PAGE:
This is part of a chapter-by-chapter review of THE ECOLOGY OF FREEDOM: The emergence and dissolution of hierarchy by Murray Bookchin (1982, 1991, 2005)
chapter three: the emergence of hierarchy
In the dawn of recorded history, the human race was in the midst of a social, political and technological revolution. Agriculture has started to replace hunting and gathering. New technologies such as the wheel, the pottery kiln, the metal smelter and the loom generated increased wealth, making possible societies with much larger populations than villages and hunting clans.
Hardly any of this, however, went to improve the overall human material standard of living. Instead the increased means of power and wealth went to support emperors, priesthoods, aristocracies, armies and merchants. Human beings gained both increased power over nature and increased power over other human beings.
Studies of grave sites indicate that the average human in ancient civilizations was in poorer health and was more poorly nourished that the so-called savages living in hunting and gathering societies.
Most historians, including Marxist historians, recognize this, but they think it was a good thing, not a bad thing.
If the increased wealth had been spread among the populace, they say, it would have resulted only in a moderately prosperous mediocrity. The concentration of wealth made it possible to create science, philosophy, literature, the fine arts and more new technologies, which is turn allowed humanity to advance through stages to the good life we enjoy today—or, according to the Marxists, create the material basis for a utopian society of the future.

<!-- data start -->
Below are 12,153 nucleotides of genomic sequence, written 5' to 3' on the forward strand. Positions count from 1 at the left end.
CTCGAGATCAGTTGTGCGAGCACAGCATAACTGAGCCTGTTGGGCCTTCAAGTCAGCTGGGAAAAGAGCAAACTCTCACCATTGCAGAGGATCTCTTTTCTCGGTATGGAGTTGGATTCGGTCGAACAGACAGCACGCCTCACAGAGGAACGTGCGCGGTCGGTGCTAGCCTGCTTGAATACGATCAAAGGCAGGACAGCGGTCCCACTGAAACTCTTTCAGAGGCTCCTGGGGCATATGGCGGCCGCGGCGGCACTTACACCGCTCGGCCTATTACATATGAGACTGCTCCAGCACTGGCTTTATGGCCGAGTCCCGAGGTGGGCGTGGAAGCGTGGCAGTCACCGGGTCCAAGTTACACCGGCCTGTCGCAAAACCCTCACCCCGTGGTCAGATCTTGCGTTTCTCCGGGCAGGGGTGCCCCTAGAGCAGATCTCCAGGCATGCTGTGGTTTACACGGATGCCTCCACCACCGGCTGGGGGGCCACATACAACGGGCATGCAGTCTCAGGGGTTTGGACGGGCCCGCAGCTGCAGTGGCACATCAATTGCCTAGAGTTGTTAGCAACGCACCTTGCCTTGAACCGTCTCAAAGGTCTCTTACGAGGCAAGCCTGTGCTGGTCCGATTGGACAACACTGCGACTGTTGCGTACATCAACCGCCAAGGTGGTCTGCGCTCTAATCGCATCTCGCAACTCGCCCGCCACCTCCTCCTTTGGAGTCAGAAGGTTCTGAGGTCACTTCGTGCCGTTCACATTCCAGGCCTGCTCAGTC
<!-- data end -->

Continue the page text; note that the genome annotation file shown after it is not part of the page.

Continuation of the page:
Murray Bookchin disagrees. For one thing, he does not believe that history proceeds in pre-ordained stages. He believes that the different periods of history offered choices of roads to take, some good, some bad, most of them mixtures of the two.
The rejection of hierarchy would have been a good choice, he wrote. There are many non-Western societies in which people, in Gandhi’s words, have enough for their need, but not their greed. Such societies are rich in tradition and culture, and people are at least as happy as modern Americans and Europeans.
I am not as sure as Bookchin that such a choice was feasible. Once one civilization devotes itself to militarism and acquisition, the rest must submit or find a method of defense, and the most obvious method of defense is to become militaristic and acquisitive themselves.
This is a dilemma that still exists today, and which thinkers such as Gene Sharp have tried to find answers for.